The Taliban has pledged to respect women's rights and allow access for humanitarian aid to the people of Afghanistan in written commitments with a U.N. relief office, but the international community needs to monitor whether the Islamist group will keep its word, the head of the office said.
In an exclusive interview with Kyodo News on Tuesday, Martin Griffiths, head of the U.N. Office for the Coordination of Humanitarian Affairs, revealed that the Taliban agreed "not to interfere with" humanitarian operations, including recruitment of female staff, when they held talks in early August in Kabul.
"We need men and women to operate freely. We need to have humanitarian offices (with) no military forces going in from the Taliban," he said, referring to humanitarian efforts in the war-torn country.
"We all need to monitor compliance with these commitments," the U.N. official said, adding, "If there are violations of these commitments, we'll raise them immediately with Taliban leadership."
As for women's rights, Griffiths said he brought up the issue in talks with the Taliban and the group promised to respect them "in the light of religion and culture."
In order to make international relief missions work smoothly, Griffiths said Afghanistan needs to improve infrastructure such as roads, while noting huge challenges lie ahead to ensure basic daily services such as education and health care in the country.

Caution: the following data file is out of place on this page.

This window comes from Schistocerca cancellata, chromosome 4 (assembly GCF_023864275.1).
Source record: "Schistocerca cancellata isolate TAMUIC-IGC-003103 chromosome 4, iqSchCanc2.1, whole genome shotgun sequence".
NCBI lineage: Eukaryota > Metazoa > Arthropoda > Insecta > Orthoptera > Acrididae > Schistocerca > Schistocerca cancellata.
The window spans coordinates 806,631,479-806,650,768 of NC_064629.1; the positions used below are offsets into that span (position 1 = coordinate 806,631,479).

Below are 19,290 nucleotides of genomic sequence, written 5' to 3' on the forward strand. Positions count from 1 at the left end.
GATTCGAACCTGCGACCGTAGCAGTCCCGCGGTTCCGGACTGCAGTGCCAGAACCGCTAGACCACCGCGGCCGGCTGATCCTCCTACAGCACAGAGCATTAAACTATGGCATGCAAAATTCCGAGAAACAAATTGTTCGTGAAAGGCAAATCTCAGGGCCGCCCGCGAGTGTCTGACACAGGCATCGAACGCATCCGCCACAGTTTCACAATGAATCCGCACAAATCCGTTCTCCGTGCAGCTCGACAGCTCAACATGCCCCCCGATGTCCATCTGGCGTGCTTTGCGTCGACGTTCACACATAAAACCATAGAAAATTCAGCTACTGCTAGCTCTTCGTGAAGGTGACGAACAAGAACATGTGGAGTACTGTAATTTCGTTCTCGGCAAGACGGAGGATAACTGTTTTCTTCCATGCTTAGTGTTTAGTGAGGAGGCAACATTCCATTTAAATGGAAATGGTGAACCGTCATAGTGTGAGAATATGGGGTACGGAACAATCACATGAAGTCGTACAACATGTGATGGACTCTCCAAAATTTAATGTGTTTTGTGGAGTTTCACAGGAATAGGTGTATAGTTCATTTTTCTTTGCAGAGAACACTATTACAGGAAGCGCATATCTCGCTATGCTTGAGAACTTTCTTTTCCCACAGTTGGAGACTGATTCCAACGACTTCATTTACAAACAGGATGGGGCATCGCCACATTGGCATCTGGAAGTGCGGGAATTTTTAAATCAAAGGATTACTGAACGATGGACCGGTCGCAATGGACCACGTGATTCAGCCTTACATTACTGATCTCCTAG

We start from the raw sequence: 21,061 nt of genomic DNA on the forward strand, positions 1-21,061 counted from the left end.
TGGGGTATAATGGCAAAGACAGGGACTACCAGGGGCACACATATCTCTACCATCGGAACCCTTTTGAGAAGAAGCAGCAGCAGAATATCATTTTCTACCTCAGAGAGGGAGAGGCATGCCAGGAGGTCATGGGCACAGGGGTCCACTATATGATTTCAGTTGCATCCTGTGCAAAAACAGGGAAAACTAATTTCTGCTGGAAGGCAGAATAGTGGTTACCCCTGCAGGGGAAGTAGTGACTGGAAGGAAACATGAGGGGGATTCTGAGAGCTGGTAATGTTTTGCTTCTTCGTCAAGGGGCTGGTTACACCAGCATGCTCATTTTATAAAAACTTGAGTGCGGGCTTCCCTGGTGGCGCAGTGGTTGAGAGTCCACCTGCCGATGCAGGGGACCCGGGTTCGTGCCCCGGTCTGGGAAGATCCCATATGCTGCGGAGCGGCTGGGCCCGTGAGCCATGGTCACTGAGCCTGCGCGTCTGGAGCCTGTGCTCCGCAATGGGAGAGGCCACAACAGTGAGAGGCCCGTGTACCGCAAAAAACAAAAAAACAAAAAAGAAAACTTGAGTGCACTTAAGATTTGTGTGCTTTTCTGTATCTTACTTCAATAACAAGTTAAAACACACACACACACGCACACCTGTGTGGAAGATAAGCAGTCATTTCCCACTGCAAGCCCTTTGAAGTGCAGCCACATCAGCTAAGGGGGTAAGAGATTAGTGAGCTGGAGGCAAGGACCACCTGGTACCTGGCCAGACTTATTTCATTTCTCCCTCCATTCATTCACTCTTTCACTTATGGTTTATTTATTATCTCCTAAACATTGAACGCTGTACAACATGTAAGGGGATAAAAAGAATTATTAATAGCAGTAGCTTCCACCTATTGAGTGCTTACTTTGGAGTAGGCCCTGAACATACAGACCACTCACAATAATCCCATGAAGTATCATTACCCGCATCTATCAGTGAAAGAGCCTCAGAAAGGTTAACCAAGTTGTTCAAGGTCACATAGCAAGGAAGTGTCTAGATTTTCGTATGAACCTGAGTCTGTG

"The banks in Afghanistan need to open so that people can get access to their savings. So that agencies can operate by paying their staff, paying for gasoline and so forth," he said.
In a U.N.-hosted ministerial conference in Geneva on Monday, participant countries pledged more than $1.2 billion for humanitarian assistance in Afghanistan, including $65 million from Japan.
Hailing Japan as "one of the very few large, consistent, dependable donors," Griffiths encouraged the country to "continue to engage on humanitarian issues" in Afghanistan and elsewhere.
The Taliban seized control of Afghanistan last month as U.S. military forces withdrew from the country, prompting concerns that the Islamist group may infringe on the human rights of women and refuse to cooperate with the United Nations and other organizations seeking to offer humanitarian aid.